Essentially, the simple past tense and past perfect refer to different time frames when things happen. These time frames are relative to each other, not set times that stand on their own.
Which tense you choose would depend on the context and the time frame the main events are set in. There is no distinction when the sentences are taken out of context in the way you have done.
For example, if you tell a story or relate an event to someone using the simple past, then if you want to mention something that happened earlier, you can use the past perfect to express that.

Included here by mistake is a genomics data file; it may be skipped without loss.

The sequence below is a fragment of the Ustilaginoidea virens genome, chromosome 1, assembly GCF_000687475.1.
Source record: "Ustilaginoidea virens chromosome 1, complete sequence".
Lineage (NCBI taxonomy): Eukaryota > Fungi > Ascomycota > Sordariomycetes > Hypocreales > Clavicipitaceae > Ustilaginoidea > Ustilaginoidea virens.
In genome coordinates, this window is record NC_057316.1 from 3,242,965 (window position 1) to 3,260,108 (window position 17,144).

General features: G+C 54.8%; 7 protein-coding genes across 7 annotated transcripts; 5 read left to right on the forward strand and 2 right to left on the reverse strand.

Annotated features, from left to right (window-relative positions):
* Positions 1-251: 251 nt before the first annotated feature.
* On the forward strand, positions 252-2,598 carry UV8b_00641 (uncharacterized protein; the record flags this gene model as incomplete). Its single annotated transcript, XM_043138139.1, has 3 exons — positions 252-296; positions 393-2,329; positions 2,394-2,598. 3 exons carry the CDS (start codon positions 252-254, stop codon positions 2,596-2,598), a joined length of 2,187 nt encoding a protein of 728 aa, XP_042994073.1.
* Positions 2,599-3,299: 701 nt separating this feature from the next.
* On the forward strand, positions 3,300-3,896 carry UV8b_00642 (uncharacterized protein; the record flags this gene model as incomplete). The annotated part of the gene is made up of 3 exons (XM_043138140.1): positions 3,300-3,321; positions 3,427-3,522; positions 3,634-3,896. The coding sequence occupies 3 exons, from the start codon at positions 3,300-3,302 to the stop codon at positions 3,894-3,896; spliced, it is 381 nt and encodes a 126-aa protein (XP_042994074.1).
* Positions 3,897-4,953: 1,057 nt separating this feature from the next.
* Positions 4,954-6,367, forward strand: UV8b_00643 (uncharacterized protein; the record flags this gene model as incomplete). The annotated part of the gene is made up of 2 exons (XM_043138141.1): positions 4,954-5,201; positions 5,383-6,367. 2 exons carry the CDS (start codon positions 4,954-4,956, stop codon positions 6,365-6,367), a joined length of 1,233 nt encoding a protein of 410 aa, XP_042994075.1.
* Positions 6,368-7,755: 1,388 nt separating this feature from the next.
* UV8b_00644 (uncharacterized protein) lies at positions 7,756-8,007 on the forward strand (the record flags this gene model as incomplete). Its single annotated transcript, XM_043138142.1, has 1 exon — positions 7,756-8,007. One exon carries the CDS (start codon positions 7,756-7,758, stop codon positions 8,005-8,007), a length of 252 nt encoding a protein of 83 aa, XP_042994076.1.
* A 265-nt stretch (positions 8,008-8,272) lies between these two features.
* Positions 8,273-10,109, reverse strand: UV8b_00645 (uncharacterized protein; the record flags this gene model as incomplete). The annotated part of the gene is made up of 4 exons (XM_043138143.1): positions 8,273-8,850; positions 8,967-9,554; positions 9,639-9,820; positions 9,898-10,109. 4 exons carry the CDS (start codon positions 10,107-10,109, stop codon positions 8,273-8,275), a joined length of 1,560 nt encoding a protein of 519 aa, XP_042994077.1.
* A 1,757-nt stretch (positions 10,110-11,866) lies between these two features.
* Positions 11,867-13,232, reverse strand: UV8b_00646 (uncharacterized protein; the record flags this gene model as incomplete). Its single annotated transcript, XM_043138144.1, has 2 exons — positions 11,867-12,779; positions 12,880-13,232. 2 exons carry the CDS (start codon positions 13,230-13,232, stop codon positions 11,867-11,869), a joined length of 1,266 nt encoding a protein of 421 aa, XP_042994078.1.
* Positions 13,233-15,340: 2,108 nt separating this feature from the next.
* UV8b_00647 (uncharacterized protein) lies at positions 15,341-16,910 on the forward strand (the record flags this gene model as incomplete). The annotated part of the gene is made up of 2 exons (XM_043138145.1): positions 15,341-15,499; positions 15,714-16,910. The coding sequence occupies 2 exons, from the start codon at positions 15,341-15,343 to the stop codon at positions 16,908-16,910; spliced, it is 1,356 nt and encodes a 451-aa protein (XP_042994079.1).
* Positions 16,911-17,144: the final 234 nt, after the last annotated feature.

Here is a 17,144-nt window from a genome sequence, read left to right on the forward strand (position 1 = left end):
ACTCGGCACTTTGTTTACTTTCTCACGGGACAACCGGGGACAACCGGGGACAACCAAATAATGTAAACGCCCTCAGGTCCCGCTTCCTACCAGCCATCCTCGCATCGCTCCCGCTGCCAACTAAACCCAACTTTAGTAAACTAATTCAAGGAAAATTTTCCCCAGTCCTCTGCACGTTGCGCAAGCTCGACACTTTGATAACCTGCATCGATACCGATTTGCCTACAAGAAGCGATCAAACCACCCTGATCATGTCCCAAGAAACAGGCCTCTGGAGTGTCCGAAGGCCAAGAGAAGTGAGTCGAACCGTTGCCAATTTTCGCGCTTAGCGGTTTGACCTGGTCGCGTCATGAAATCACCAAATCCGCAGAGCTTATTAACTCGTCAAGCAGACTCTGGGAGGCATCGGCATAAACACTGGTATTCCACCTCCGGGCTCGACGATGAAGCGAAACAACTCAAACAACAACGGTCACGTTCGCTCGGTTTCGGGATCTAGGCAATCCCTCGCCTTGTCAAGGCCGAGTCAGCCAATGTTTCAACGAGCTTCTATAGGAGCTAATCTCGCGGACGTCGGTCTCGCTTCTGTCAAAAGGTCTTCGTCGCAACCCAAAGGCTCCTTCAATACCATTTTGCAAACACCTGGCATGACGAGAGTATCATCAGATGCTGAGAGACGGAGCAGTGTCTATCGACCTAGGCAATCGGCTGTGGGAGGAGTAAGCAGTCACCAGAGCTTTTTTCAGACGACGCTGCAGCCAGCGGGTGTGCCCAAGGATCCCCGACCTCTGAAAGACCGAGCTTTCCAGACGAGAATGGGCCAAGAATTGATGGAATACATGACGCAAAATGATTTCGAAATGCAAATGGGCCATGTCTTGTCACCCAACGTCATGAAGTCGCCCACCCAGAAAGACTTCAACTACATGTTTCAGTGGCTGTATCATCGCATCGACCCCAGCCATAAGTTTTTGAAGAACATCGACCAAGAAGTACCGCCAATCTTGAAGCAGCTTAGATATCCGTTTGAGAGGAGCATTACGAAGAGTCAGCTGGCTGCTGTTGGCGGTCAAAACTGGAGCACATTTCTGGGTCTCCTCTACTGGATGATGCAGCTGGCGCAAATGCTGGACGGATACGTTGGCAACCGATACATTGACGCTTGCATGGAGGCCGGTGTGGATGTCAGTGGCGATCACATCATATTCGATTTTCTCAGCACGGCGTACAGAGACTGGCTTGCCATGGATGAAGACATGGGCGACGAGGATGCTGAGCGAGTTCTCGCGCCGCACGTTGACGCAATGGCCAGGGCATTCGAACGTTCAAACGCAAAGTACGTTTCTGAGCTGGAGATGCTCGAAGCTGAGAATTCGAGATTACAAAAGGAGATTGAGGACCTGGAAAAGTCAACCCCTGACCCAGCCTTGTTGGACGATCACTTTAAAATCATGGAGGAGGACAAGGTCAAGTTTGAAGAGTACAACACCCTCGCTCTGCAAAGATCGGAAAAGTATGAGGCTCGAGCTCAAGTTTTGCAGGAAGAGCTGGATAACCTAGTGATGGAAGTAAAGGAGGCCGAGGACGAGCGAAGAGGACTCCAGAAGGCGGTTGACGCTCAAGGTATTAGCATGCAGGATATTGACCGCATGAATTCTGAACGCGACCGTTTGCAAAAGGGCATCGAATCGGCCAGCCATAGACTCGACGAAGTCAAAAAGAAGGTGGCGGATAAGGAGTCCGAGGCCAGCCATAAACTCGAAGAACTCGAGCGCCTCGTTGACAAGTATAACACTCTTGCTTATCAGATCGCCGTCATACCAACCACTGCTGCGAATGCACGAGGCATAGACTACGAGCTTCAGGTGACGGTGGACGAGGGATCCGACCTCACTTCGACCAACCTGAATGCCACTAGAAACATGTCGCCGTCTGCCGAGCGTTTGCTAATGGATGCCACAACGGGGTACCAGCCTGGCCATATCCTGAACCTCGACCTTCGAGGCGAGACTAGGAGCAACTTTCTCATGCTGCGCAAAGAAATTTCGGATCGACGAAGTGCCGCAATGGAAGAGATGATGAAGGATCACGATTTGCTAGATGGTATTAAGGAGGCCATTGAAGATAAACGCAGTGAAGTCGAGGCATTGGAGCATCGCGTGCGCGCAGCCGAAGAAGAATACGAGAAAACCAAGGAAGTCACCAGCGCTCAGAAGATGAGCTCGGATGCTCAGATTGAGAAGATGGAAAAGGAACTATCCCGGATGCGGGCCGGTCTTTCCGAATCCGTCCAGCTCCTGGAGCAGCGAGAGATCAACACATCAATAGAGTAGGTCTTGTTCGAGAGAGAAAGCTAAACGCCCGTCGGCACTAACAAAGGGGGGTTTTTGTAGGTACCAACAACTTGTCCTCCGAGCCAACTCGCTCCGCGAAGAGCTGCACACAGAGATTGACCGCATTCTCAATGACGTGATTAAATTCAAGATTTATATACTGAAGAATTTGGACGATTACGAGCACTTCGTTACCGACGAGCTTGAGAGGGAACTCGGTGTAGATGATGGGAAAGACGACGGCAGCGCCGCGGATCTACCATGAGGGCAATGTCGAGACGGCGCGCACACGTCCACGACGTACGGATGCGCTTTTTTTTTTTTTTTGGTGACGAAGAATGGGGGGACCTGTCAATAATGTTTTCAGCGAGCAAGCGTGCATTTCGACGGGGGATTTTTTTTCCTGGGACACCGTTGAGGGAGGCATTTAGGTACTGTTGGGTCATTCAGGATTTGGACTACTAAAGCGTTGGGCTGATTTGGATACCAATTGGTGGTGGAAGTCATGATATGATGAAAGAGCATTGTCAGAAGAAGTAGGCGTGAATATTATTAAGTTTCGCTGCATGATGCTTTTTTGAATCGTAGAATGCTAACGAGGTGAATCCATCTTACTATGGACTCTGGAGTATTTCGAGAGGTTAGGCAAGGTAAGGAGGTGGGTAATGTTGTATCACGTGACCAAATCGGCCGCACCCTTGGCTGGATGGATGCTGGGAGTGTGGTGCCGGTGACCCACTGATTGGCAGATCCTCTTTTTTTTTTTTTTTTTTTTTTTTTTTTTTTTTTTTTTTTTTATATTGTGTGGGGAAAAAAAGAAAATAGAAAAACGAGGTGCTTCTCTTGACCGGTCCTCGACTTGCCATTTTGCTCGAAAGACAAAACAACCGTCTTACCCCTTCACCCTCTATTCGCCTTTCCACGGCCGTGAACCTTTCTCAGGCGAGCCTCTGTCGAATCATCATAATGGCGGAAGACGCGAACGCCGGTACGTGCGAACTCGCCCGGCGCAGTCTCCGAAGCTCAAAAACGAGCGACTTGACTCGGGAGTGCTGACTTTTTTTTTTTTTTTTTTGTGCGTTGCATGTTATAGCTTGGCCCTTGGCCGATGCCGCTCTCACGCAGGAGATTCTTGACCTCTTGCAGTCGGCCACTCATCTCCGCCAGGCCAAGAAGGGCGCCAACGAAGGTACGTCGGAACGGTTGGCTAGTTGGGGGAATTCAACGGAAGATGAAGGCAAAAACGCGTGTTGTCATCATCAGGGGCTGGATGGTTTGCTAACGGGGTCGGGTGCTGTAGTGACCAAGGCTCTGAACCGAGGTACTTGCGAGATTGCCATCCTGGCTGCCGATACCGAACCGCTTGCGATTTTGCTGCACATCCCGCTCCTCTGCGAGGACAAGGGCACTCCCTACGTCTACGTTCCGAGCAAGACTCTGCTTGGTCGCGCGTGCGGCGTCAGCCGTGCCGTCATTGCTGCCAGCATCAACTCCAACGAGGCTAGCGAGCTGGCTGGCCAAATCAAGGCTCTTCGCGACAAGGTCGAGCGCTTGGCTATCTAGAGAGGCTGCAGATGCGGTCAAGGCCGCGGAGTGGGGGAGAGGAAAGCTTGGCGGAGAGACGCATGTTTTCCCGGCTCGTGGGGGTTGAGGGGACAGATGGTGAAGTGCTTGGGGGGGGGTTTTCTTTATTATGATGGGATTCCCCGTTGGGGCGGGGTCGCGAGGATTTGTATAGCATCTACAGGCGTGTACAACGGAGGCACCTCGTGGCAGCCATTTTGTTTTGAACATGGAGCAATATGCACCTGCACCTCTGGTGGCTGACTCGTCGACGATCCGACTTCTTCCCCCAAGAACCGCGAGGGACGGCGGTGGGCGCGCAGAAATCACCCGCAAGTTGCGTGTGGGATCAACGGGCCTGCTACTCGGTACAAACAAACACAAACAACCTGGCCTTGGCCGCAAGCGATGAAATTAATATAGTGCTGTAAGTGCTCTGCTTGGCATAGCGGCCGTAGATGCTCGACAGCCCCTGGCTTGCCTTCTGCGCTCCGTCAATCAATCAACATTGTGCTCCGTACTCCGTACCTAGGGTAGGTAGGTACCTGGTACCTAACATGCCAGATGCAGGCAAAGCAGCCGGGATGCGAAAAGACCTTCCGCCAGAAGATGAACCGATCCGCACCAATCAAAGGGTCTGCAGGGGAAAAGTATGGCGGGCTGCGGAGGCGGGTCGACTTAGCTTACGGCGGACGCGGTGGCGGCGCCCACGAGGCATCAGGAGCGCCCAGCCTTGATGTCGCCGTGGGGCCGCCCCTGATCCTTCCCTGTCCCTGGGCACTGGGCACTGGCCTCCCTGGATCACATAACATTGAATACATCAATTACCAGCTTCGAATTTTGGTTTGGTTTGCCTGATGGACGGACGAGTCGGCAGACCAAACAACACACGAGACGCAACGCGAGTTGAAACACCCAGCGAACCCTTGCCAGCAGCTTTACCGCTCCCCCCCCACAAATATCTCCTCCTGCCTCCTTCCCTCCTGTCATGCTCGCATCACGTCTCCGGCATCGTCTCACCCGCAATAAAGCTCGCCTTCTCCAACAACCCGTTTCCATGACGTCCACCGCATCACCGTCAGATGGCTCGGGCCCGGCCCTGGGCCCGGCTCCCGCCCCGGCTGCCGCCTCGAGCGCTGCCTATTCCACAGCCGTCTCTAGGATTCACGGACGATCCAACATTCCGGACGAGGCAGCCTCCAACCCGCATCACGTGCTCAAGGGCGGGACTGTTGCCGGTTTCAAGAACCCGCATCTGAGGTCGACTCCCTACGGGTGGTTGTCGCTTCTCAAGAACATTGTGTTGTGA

Let's make up a little story for fun:
The phone rang, and my mother shouted "Billy, it's your friend Mary on the phone, and before you get into a long conversation, I want you
to clean your room this afternoon. I will not put up with the mess any
"Yes mum", I replied, although I had cleaned my room after I got up.
So, in the above story, the use of the past perfect tells us that the cleaning took place before the main events in the past tense time frame.
Note: I corrected the word "before" in your example, because it doesn't make sense to say you cleaned your room before you got up - because that would suggest you did it in your sleep!